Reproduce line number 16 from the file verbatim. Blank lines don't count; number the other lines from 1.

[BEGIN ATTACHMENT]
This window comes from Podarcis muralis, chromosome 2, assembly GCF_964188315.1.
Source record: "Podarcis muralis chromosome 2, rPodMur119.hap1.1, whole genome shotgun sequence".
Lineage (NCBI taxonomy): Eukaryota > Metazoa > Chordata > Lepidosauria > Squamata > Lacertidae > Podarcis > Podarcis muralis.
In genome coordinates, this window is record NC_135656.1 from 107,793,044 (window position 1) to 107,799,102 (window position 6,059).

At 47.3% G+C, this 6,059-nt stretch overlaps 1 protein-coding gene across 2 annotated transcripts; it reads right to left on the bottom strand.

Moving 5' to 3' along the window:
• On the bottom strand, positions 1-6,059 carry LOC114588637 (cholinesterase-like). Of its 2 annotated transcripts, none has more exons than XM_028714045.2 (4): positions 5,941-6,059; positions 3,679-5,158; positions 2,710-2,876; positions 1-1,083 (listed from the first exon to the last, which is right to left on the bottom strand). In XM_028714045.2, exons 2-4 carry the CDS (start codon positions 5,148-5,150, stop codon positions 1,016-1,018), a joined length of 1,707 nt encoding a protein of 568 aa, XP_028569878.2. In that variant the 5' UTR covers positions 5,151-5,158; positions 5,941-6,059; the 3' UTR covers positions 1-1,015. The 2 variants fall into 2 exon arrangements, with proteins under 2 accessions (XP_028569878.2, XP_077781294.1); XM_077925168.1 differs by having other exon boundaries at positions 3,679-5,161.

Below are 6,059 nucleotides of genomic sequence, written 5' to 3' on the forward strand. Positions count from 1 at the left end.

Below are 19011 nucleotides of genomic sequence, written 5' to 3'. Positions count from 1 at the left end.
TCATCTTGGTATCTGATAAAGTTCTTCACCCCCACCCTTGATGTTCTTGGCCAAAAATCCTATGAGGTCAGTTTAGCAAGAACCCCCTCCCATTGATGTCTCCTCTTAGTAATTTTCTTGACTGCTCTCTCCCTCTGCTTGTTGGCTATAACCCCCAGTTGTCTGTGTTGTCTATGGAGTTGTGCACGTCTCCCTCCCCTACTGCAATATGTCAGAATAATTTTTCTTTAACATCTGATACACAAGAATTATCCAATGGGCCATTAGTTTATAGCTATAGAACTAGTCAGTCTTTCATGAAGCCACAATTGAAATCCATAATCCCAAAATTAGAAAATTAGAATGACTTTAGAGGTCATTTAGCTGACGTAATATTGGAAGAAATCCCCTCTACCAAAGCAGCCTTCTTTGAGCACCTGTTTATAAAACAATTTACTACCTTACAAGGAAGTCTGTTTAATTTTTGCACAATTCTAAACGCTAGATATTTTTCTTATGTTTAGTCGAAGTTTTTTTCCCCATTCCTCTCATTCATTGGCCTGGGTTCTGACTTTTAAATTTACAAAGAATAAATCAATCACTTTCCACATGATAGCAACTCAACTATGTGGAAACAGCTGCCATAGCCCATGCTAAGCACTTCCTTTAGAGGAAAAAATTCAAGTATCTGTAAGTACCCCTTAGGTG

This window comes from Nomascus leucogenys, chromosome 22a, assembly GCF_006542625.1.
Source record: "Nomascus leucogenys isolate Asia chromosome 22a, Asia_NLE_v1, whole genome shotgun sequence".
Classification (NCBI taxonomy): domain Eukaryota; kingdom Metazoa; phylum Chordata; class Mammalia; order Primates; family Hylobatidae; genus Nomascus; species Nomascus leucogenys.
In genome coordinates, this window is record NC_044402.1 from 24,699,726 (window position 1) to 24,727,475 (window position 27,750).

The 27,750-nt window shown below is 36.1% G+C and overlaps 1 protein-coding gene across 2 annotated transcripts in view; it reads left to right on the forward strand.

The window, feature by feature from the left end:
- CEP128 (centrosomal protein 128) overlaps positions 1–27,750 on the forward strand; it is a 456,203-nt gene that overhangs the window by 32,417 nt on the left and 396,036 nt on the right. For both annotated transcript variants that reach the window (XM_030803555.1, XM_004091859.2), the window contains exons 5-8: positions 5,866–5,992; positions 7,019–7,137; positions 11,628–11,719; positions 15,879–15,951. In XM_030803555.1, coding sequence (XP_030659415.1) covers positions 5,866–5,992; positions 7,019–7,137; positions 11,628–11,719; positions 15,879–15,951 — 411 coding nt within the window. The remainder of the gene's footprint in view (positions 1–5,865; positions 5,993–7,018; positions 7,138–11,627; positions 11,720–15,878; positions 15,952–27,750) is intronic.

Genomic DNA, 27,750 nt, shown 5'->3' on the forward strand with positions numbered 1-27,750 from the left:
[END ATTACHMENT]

The window, feature by feature from the left end: